Just a thought. I’d like to get some feedback here with three questions, now that I apparently have at least 7 readers:
1. If you deny original sin, meaning that you deny the historicity of Genesis 1-11 and believe that the entire story has no corresponding events in history whatsoever but is instead some fictional account that is metaphor for something (i.e. mankind’s struggle with personal darkness, or something equally esoteric and ambiguous), in what sense are you able to claim to be a Mennonite Brethren? Do we not, by definition, believe in original sin?
2. If you deny inspiration, meaning that you hold that the Bible is exclusively a work of literature of human origin, in what sense are you able to claim to be a a Mennonite Brethren? Do we not, by definition, believe in inspiration?
3. If you deny the historicity of scripture, meaning that you hold that the Bible do not accurately report actual events that transpired in history but is instead a series of myths and stories (which may have litle or no historical truth to them at all) that were gathered together and editted for the purpose of supporting a theological agenda, in what sense are you able to claim to be a a Mennonite Brethren? Do we not, by definition, believe in the historicity of scripture?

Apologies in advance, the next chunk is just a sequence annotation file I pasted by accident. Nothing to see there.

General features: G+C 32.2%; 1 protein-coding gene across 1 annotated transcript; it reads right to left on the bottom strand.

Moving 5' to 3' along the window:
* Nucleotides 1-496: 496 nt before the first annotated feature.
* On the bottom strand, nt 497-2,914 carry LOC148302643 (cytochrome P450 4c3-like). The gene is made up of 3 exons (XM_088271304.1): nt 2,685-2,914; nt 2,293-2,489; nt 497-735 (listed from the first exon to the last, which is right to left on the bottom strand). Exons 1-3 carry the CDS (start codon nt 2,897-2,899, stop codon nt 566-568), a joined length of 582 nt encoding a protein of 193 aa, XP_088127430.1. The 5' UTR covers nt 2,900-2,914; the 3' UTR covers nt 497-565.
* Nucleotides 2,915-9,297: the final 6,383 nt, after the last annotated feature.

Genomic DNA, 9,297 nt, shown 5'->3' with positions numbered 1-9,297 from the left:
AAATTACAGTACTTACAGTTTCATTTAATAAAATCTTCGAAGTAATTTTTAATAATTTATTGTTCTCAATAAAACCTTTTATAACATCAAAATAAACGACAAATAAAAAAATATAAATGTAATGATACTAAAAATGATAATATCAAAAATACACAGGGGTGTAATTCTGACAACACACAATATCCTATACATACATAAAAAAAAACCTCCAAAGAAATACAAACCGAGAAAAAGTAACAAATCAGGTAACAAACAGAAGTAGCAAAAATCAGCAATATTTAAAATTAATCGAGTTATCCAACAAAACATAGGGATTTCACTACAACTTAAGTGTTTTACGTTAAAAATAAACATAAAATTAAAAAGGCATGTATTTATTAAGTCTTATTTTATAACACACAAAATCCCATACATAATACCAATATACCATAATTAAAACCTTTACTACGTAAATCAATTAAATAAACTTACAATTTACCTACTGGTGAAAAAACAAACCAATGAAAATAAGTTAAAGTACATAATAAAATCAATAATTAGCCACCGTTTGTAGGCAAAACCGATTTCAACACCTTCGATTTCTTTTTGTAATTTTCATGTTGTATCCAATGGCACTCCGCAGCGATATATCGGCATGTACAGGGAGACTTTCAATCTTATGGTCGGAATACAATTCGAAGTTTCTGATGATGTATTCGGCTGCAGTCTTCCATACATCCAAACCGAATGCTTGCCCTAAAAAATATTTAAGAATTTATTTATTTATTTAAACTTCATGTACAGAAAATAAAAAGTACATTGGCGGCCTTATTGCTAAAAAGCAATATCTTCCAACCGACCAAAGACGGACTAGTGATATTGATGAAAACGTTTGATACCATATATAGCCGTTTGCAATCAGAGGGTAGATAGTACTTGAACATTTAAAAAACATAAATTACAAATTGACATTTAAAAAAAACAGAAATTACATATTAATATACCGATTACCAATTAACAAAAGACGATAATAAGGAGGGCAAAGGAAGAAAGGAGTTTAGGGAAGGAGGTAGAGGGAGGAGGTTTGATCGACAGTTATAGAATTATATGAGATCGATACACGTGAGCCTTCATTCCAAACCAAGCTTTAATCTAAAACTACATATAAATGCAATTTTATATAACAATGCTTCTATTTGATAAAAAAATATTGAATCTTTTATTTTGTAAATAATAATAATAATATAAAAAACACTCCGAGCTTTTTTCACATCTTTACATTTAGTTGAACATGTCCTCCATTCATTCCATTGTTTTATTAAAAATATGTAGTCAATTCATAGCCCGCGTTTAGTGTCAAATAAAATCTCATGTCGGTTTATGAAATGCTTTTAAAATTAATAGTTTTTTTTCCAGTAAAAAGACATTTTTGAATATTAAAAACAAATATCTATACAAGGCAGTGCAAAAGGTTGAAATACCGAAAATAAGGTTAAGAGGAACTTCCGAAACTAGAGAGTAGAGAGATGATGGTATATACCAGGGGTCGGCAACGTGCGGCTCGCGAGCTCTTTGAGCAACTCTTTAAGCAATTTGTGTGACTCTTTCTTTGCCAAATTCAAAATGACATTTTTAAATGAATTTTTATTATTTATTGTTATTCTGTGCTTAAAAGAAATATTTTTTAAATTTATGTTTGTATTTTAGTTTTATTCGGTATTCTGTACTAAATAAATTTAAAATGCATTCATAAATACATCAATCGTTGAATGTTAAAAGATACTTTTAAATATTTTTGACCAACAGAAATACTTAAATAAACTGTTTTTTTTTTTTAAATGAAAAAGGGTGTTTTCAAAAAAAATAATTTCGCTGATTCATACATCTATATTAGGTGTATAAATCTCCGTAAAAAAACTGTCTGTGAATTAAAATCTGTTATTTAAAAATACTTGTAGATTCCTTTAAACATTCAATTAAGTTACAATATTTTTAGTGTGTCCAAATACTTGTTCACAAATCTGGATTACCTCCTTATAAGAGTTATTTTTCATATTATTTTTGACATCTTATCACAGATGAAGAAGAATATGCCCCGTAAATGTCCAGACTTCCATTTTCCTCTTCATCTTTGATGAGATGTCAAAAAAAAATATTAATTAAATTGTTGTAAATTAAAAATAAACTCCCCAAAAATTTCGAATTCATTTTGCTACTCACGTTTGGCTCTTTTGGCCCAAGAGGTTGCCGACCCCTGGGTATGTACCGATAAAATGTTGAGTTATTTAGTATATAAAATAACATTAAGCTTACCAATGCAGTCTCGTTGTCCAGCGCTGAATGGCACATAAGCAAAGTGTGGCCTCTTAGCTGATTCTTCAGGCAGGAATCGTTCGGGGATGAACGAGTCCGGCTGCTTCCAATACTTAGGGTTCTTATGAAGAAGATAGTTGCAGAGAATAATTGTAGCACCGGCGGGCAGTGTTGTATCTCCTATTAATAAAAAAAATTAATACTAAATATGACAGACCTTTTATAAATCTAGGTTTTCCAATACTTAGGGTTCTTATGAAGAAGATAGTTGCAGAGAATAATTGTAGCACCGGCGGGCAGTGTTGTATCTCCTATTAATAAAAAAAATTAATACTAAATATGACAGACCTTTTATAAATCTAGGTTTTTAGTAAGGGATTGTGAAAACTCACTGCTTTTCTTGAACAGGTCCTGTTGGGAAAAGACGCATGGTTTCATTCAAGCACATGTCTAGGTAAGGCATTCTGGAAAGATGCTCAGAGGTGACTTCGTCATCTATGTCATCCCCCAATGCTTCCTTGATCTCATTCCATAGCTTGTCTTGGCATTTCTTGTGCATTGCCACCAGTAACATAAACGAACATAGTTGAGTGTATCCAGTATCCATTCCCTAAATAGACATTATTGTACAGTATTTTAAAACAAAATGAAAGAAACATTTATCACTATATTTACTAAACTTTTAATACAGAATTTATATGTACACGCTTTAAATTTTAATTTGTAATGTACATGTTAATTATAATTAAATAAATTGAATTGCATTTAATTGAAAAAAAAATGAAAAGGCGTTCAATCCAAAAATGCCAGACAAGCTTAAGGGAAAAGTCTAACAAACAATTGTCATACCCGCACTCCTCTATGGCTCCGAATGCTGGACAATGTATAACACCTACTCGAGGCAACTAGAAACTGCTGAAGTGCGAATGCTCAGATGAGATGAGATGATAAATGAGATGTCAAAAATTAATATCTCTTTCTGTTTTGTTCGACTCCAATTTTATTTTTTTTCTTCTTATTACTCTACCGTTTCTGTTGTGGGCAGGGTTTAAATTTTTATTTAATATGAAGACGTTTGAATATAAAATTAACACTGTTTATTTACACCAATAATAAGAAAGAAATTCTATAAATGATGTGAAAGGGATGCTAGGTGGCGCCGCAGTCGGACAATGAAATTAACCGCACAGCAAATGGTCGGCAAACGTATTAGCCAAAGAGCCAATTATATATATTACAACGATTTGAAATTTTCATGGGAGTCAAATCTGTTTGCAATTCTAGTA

I’m just wondering. Is a guy who denies sin, inspiration and the outright historicity of the scriptures confused/lying when he claims to be “one of us?” Dare we even make actual attack upon our explicit doctrine, in writing on our national website, a right reason for rejecting someone as “one of us”?
Is such a guy confused/lying if he claims to even be a “conservative evangelical protestant?” Why or why not?
Are Mennonites defined by beliefs at all?
Longing for the day
Lyndon “The Armchair Sleepy-head” Unger